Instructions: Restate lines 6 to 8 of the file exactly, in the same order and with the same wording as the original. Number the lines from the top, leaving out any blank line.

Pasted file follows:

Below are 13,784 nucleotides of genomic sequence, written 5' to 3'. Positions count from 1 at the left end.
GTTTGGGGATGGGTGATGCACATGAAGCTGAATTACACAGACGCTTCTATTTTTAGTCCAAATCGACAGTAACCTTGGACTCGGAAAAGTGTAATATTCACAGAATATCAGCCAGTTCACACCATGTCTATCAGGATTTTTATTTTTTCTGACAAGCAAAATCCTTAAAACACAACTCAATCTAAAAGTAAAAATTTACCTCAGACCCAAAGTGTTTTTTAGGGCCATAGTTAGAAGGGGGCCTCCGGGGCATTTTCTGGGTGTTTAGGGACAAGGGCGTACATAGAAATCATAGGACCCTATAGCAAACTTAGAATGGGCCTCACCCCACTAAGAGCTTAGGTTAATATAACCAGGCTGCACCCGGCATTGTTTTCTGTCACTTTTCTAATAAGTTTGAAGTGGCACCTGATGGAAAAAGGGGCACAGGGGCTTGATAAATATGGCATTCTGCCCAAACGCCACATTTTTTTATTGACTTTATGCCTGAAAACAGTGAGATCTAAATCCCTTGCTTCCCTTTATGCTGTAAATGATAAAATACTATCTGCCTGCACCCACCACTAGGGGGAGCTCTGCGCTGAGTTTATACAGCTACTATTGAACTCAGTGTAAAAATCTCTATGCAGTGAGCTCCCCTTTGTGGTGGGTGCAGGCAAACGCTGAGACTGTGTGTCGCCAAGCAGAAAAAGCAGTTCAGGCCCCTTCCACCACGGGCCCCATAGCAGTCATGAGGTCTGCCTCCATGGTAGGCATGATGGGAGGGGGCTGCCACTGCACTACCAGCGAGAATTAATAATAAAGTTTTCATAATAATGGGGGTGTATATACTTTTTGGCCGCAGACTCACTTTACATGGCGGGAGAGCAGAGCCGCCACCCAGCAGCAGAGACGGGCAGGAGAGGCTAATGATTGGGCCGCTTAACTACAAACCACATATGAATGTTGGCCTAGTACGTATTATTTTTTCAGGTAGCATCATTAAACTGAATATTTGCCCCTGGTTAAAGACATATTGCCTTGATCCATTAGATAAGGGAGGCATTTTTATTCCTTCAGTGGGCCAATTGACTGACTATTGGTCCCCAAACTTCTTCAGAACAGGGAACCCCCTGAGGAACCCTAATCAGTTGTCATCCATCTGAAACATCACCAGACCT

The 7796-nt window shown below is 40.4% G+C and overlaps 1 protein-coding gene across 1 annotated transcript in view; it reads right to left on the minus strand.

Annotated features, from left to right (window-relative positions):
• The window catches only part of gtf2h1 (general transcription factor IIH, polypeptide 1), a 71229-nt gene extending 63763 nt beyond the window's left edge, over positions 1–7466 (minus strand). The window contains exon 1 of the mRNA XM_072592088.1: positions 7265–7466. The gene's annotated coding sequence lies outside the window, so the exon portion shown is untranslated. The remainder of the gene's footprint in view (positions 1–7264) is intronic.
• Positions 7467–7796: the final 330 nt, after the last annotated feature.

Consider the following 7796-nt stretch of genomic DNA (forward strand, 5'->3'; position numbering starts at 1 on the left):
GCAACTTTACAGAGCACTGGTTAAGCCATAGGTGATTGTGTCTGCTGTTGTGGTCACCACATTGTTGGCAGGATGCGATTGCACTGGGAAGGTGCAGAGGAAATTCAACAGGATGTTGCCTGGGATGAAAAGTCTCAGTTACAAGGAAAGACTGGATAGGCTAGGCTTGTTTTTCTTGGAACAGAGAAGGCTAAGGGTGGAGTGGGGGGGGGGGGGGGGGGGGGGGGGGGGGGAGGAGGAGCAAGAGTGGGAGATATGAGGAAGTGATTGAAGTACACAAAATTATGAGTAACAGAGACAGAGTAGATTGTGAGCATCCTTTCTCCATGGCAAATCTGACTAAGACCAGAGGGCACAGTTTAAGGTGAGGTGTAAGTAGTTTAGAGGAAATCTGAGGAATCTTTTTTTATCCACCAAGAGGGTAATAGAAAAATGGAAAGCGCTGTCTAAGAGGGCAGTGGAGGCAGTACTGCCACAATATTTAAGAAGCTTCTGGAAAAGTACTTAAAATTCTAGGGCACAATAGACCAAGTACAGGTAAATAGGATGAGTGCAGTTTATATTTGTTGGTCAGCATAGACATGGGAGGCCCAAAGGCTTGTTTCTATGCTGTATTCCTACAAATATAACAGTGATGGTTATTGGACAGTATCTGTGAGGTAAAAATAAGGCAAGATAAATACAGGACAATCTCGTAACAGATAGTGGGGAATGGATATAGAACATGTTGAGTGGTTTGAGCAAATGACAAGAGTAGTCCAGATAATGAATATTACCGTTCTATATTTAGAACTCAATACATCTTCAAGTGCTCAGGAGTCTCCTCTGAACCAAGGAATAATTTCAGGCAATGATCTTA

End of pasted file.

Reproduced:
• Positions 7467–7796: the final 330 nt, after the last annotated feature.

Consider the following 7796-nt stretch of genomic DNA (forward strand, 5'->3'; position numbering starts at 1 on the left):
GCAACTTTACAGAGCACTGGTTAAGCCATAGGTGATTGTGTCTGCTGTTGTGGTCACCACATTGTTGGCAGGATGCGATTGCACTGGGAAGGTGCAGAGGAAATTCAACAGGATGTTGCCTGGGATGAAAAGTCTCAGTTACAAGGAAAGACTGGATAGGCTAGGCTTGTTTTTCTTGGAACAGAGAAGGCTAAGGGTGGAGTGGGGGGGGGGGGGGGGGGGGGGGGGGGGGGAGGAGGAGCAAGAGTGGGAGATATGAGGAAGTGATTGAAGTACACAAAATTATGAGTAACAGAGACAGAGTAGATTGTGAGCATCCTTTCTCCATGGCAAATCTGACTAAGACCAGAGGGCACAGTTTAAGGTGAGGTGTAAGTAGTTTAGAGGAAATCTGAGGAATCTTTTTTTATCCACCAAGAGGGTAATAGAAAAATGGAAAGCGCTGTCTAAGAGGGCAGTGGAGGCAGTACTGCCACAATATTTAAGAAGCTTCTGGAAAAGTACTTAAAATTCTAGGGCACAATAGACCAAGTACAGGTAAATAGGATGAGTGCAGTTTATATTTGTTGGTCAGCATAGACATGGGAGGCCCAAAGGCTTGTTTCTATGCTGTATTCCTACAAATATAACAGTGATGGTTATTGGACAGTATCTGTGAGGTAAAAATAAGGCAAGATAAATACAGGACAATCTCGTAACAGATAGTGGGGAATGGATATAGAACATGTTGAGTGGTTTGAGCAAATGACAAGAGTAGTCCAGATAATGAATATTACCGTTCTATATTTAGAACTCAATACATCTTCAAGTGCTCAGGAGTCTCCTCTGAACCAAGGAATAATTTCAGGCAATGATCTTA